The summer school is for students who have earned their three-year and master's degrees. All diplomas are also admitted only in the presence of qualified, documented professional experience or documented post-graduate training in the subjects covered by the course.

Cul.T.A. - Open data for the local region: culture, tourism, environment, health

The Summer School aims to provide technological, legal and organisational tools to fully understand the phenomenon of Open Data and to address with greater awareness the strategies needed to make open data a fundamental pillar to achieve transparency, accountability, participation, civic sense and economic growth. In particular, the CulTA Summer School intends to enhance the open data related to the local region, a point of excellence in Italy, such as tourism, cultural heritage, geographical and environmental data. Finally, the issue of environmental data is linked to health and the health sector where open data can produce changes of enormous importance in public policies for the quality of life of citizens. The Summer School is for legal and technical officials of public bodies (regions, municipalities, public bodies, cultural heritage, territorial agencies, etc.) who have to deal with the management of data and documents in open format in light of new regulations (European Digital Agenda, Transparency Decree, Digital Administration Code, PSI Directive, GDPR, eIDAS Regulation) or because they are driven by technological innovations introduced by Web 2.0 (transparency, communication, participation).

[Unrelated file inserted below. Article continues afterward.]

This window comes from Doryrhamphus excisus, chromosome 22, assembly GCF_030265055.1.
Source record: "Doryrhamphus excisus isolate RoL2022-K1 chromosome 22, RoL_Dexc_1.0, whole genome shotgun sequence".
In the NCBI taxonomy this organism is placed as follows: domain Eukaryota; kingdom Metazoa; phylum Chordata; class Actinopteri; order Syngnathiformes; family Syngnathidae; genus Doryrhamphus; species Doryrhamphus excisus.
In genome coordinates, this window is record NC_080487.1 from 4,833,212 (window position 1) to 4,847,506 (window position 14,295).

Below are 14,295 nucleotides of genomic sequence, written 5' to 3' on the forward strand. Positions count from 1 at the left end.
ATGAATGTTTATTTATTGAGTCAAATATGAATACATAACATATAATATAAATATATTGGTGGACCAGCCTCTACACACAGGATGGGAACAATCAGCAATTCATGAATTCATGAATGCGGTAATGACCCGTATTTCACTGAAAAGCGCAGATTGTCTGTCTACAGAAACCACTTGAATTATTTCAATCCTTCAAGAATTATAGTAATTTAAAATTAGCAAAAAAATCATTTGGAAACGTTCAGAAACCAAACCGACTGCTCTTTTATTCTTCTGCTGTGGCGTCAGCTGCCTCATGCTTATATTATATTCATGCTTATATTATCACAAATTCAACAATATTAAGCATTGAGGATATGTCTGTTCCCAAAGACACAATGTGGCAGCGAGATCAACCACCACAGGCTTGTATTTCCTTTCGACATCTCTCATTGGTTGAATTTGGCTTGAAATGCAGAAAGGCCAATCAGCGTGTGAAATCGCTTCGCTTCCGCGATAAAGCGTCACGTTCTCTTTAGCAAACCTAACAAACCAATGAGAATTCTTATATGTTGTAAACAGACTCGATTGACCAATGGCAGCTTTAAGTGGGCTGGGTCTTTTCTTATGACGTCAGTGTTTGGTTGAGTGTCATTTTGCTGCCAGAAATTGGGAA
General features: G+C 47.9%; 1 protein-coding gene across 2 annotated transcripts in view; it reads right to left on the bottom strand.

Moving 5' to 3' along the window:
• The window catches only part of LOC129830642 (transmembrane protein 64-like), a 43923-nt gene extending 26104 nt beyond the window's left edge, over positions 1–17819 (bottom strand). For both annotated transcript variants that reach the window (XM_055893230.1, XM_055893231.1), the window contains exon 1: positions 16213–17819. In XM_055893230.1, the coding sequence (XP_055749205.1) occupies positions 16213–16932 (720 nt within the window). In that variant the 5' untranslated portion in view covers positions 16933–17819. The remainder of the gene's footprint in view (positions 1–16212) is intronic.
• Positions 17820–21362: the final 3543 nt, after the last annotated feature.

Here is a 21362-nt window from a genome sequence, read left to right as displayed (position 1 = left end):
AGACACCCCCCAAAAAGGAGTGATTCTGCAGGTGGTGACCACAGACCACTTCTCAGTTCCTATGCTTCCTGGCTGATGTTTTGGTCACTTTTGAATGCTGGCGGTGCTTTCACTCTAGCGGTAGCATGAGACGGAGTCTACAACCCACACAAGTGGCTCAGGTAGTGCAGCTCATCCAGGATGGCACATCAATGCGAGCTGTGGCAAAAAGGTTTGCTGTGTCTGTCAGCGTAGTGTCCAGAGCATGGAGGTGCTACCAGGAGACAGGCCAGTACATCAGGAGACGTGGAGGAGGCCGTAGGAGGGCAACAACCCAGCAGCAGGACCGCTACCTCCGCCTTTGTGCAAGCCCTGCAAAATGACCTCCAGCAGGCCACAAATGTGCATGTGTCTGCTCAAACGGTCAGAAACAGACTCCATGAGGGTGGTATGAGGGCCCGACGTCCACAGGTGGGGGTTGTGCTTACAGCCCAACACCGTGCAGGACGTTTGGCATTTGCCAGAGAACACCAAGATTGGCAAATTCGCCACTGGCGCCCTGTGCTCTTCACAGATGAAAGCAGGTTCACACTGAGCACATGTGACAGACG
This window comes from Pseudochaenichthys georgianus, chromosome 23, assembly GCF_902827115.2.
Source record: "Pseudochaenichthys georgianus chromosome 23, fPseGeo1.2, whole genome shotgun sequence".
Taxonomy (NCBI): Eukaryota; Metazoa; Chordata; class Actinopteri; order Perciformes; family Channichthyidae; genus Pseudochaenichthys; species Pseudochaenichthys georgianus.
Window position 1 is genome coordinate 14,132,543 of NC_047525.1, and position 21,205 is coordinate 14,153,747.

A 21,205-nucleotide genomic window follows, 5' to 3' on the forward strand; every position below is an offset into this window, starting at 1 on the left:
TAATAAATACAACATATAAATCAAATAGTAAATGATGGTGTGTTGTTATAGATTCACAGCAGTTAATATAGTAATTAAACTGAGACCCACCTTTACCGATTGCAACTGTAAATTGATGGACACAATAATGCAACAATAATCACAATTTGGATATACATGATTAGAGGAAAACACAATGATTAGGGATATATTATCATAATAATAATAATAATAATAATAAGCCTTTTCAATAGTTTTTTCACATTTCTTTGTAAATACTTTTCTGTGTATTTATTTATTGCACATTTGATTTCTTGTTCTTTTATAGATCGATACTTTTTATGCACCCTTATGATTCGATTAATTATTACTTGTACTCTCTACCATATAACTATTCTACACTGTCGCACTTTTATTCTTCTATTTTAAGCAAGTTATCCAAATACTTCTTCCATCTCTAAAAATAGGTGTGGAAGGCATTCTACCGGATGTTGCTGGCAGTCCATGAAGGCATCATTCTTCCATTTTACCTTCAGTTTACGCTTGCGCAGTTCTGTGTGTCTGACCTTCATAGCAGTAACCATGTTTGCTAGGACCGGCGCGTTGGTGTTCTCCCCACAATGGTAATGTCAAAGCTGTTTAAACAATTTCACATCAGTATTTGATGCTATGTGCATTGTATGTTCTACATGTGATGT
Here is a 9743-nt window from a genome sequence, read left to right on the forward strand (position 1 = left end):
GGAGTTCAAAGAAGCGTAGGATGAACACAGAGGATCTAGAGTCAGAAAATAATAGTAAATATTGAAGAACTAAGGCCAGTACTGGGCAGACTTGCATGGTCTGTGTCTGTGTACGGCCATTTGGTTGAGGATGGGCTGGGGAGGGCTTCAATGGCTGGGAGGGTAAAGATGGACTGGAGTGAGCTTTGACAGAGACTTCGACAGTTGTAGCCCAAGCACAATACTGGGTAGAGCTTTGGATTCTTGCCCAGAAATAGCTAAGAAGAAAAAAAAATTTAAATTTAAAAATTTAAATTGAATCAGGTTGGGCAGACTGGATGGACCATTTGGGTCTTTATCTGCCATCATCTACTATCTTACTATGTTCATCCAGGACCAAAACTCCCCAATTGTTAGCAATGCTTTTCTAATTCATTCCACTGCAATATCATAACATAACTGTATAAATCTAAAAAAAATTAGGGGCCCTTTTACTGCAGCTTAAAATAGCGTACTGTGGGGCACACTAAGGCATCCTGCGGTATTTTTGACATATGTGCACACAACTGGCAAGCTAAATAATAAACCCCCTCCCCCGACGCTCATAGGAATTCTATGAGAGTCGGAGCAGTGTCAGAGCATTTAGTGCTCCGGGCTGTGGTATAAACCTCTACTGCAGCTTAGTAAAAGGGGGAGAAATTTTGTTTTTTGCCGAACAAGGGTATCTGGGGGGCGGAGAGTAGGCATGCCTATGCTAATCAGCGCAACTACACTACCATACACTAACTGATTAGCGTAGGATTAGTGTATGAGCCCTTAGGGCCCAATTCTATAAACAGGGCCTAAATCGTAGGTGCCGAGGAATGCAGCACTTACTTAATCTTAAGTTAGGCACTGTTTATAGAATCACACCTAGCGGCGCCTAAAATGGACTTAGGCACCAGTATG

Summer School LEX

The school seeks to provide knowledge of the most significant ICT standards emerging for legislation, judiciary, parliamentary and administrative documents. The course provides an understanding of their impact in the different phases of the legislative and administrative process, awareness of the tools based on legal XML standards (Akoma Ntoso, LegalRuleML) and their constellations (Ontology, UNDO), and the ability to participate in the preparation and use of standard-compliant documents throughout the law-making process. In particular we would like to increase the awareness of stakeholders in the legal domain about the benefits and possibilities provided by the correct usage of Semantic Web technologies like XML standards, ontologies, natural language techniques applied to legal texts, legal knowledge modelling and reasoning.

AI & Law Summer School

The Summer School examines the following topics:

  1. Story of AI & Law, including a very brief history of AI
  2. Knowledge-based systems for representing regulations, including their application in public administration and regulatory compliance
  3. Models of legal arguments, including case-based and logic-based approaches
  4. Evidential reasoning, including argumentation-based, scenario-based and Bayesian approaches
  5. Retrieving and analysing legal texts including case retrieval, discovery, information extraction, document analysis and design and network analysis
  6. Predictive models, including predicting outcomes of cases, crimes and recidivism

Summer School on Law and Logic

This six-day course offers a detailed presentation of propositional and predictive deductive logic, as well as the use of logic to capture deontic representation and the Hohfeldian mode, analogical reasoning and inference of the best deployment. It also presents some aspects of non-deductive reasoning in law, such as unfeasible reasoning, including patterns of argumentation and inductive reasoning. Throughout the course we pay close attention to how these discussion methods can help legal analysis.